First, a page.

The rights issue is fully guaranteed by its sponsors Keppel Corporation and Keppel Land, which jointly own about 72.7% of the Reit, and is the latest example of how Asian companies are choosing to raise funds away from the capital markets amid the volatile market conditions that have prevailed for the best part of the past six months. K-Reit initially planned to finance the S$951.4 million acquisition, which was first announced in July last year, through a combined equity and convertible bond offering, but those plans were scrapped in December and replaced by a S$942 million bridge loan provided by the sponsor group.
A week-and-a-half ago, The State Bank of India (SBI) raised $4.1 billion from a rights issue at a time when the Indian equity market remained under extreme pressure. The sizeable offering marked the lenderÆs first share sale in more than 10 years and took advantage of new guidelines to fast track the sales process for rights issues and follow-on equity offerings. Back in Singapore, commodities firm Olam International said on Friday that it aims to raise up to S$307 million ($222 million) from a preferential offering to its existing investors on the basis of one new share for every 10 held. And yesterday, hospital operator Parkway Holdings announced plans for a rights issue of up to S$785.7 million ($569 million) at a steep 39% discount to last FridayÆs close. Parkway is offering seven new shares for every 15 held.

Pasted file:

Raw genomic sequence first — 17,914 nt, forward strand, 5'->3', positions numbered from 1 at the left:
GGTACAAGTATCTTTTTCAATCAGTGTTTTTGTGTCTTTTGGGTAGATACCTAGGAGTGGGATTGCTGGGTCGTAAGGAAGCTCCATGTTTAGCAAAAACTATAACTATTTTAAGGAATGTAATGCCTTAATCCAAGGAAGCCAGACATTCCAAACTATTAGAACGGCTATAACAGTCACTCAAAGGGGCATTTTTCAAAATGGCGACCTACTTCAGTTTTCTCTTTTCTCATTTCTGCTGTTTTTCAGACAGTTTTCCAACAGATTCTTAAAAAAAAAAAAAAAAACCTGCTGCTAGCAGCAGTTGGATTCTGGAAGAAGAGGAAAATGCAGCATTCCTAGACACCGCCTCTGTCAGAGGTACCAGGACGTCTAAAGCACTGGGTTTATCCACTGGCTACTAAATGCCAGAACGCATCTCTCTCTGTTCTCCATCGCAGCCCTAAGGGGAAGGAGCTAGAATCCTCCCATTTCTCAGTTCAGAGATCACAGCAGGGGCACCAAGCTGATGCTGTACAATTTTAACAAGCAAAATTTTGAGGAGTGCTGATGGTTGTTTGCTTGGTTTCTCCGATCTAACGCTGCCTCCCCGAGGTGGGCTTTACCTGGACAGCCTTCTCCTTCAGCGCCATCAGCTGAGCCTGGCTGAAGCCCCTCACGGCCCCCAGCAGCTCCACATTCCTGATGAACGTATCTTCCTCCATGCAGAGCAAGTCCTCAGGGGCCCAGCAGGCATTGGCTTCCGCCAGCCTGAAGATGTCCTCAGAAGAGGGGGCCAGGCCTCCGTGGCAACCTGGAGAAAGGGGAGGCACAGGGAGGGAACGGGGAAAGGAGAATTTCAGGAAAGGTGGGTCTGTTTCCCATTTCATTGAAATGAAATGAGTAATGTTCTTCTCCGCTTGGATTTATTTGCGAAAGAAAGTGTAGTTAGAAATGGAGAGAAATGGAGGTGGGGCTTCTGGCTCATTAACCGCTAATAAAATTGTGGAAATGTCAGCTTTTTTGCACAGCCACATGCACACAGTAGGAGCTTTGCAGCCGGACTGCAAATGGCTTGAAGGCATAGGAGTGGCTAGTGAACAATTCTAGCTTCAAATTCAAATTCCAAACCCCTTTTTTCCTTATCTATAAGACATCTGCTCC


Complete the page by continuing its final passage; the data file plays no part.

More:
K-Reit has set the price for its offering at S$1.39 per unit, which represents a discount of 8.3% versus the volume-weighted average price in the three days to last Friday. It is offering eight new units for every five existing ones, which will increase its number of units on issue by 160% and cut its gearing ratio to 27.7% from 53.9%.
This prospect of a lower gearing contributed to K-ReitÆs decision to go for a rights issue, as the trust is currently at risk of breaching the 60% gearing limit in the event the financial market conditions worsen and asset values fall. The rights issue will help to strengthen the balance sheet and enhance the trustÆs position to negotiate reasonable terms to refinance the balance of the bridge loan, a K-Reit spokesperson said, adding that the current high leverage is also hindering the trustÆs ability to undertake further acquisitions.
ôThe (K-Reit) manager is actively exploring a few acquisition possibilities (and) with a lower leverage it will have the additional debt capacity to fund new acquisitions,ö the spokesperson says.
Based on existing borrowings and the 60% aggregated leverage limit, K-Reit will have a funding capacity of about $492 million once the rights issue is completed.
In addition, a new share issue would be dilutive for the existing shareholders, which wasnÆt desirable since the stock is already trading at a huge discount to the end-2007 net asset value of S$3.78 per unit. According to the spokesperson, a rights issue will thus be ôa more appropriate method of fund raisingö as it will allow existing unitholders to participate in K-Reit AsiaÆs growth without any dilution of their proportional stake.